Rremember, SEO is all about balance. Yin and Yang. You can’t make every link your targeted keyword. Not only is that borderline a violation of Google’s guidelines, it is just plain silly. Imagine if every link within this page was for “SEO tutorial” or “SEO guide.”
Here are a few visual examples of anchor text over-0ptimization vs “normal” anchor text placement. Note the first example is an excerpt of a story, it has one link to a website in about 4 sentences.The anchor text is “natural” meaning it is part of the natural flow of the sentence.
The second example is a sales pitch. It has 7 links within 4 sentences and it isn’t really natural. Meaning, it isn’t natural to repeat the words “iPhone” 5-10 times in a few sentence. That word would be normally “understood” in the English language so it comes off looking spammy. Google’s algorithm can also pick up on this, and throw the hammer down swiftly.
Another more aggressive example is an excerpt from our history of blackhat SEO post we did a few years ago. Look at this website. Literally, every single word is a link! This just isn’t good, for so many reasons.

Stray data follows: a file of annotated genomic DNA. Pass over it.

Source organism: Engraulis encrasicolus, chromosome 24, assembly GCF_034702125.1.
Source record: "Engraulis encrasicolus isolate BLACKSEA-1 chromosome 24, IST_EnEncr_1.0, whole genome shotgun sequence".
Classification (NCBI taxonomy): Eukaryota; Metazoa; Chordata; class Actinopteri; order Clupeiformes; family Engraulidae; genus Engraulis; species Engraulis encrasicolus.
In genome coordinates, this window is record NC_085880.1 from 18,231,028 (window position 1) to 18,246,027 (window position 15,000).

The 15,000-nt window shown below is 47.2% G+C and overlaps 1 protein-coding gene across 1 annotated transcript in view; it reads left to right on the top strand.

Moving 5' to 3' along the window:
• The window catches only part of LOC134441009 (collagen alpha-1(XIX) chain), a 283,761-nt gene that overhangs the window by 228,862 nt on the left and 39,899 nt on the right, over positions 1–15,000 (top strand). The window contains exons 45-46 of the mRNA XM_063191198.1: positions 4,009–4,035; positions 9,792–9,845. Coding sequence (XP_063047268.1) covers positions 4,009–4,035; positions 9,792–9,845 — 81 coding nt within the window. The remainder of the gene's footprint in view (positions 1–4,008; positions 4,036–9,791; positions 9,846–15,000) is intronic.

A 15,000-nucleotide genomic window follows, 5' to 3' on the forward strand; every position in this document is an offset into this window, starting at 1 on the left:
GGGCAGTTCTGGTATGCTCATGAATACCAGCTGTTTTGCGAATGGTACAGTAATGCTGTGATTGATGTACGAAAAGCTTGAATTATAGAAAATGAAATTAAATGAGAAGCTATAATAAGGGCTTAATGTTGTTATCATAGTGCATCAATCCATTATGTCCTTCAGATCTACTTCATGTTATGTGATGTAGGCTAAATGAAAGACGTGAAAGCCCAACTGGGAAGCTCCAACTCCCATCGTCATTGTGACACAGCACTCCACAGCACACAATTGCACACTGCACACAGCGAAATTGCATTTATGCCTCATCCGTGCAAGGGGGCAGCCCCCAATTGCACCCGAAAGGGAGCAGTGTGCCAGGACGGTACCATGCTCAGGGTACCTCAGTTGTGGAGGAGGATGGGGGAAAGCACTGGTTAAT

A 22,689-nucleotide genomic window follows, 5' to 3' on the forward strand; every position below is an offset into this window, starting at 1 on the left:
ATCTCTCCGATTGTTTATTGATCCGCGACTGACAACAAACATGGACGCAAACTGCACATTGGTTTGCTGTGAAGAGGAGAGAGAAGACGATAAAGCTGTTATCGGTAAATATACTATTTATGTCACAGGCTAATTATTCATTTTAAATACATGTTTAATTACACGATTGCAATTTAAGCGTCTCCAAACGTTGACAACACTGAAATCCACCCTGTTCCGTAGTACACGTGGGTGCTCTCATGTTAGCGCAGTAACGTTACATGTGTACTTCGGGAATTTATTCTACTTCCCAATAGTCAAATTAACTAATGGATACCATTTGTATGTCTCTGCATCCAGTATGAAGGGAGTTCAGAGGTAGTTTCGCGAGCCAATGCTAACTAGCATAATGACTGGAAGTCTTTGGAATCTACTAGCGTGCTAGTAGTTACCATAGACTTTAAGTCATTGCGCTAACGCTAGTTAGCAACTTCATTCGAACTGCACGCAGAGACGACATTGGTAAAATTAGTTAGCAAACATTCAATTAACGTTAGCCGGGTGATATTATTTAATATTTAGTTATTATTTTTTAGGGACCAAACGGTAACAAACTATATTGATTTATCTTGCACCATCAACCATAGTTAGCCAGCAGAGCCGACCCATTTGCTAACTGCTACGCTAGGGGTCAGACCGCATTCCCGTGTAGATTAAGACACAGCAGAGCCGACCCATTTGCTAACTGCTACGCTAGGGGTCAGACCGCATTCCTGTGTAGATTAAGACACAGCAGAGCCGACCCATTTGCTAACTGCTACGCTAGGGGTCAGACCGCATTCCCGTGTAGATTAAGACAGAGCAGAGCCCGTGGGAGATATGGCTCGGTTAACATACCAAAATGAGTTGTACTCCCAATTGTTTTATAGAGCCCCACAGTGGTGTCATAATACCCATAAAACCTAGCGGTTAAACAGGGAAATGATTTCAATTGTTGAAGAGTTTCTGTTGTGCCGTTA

Pre-2014 over-optimizing your anchor text could actually yield some good results, then Google’s algorithm started honing in on these tactics and webmasters noticed their websites getting penalized in the search engines.
For many SEO’s out there that even have an anchor text optimization strategy, you should probably tone it down a bit especially if those links lead to websites you own or control. If you have been doing SEO on a particular website for a long time and the website isn’t ranking, you may want to look at your anchor text strategy.